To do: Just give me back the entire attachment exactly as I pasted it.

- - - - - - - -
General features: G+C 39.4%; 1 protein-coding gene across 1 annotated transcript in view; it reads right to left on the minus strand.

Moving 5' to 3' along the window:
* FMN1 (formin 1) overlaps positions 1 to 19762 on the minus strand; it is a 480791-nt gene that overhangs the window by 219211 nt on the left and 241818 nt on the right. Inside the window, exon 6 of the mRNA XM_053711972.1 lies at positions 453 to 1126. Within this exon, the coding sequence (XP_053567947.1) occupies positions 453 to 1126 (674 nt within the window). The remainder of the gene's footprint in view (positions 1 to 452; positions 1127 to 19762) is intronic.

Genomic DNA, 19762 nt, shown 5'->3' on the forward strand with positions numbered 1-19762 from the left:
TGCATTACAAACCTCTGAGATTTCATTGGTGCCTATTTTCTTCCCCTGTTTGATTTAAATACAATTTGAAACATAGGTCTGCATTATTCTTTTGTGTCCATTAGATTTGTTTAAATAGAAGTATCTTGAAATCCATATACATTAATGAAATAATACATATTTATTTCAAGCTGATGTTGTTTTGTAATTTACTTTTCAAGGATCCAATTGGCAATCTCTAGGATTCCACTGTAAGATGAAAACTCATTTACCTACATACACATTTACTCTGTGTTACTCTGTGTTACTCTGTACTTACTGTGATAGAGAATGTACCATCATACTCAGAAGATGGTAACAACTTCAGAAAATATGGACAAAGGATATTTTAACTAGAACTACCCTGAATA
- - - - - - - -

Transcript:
General features: G+C 39.4%; 1 protein-coding gene across 1 annotated transcript in view; it reads right to left on the minus strand.

Moving 5' to 3' along the window:
* FMN1 (formin 1) overlaps positions 1 to 19762 on the minus strand; it is a 480791-nt gene that overhangs the window by 219211 nt on the left and 241818 nt on the right. Inside the window, exon 6 of the mRNA XM_053711972.1 lies at positions 453 to 1126. Within this exon, the coding sequence (XP_053567947.1) occupies positions 453 to 1126 (674 nt within the window). The remainder of the gene's footprint in view (positions 1 to 452; positions 1127 to 19762) is intronic.

Genomic DNA, 19762 nt, shown 5'->3' on the forward strand with positions numbered 1-19762 from the left:
TGCATTACAAACCTCTGAGATTTCATTGGTGCCTATTTTCTTCCCCTGTTTGATTTAAATACAATTTGAAACATAGGTCTGCATTATTCTTTTGTGTCCATTAGATTTGTTTAAATAGAAGTATCTTGAAATCCATATACATTAATGAAATAATACATATTTATTTCAAGCTGATGTTGTTTTGTAATTTACTTTTCAAGGATCCAATTGGCAATCTCTAGGATTCCACTGTAAGATGAAAACTCATTTACCTACATACACATTTACTCTGTGTTACTCTGTGTTACTCTGTACTTACTGTGATAGAGAATGTACCATCATACTCAGAAGATGGTAACAACTTCAGAAAATATGGACAAAGGATATTTTAACTAGAACTACCCTGAATA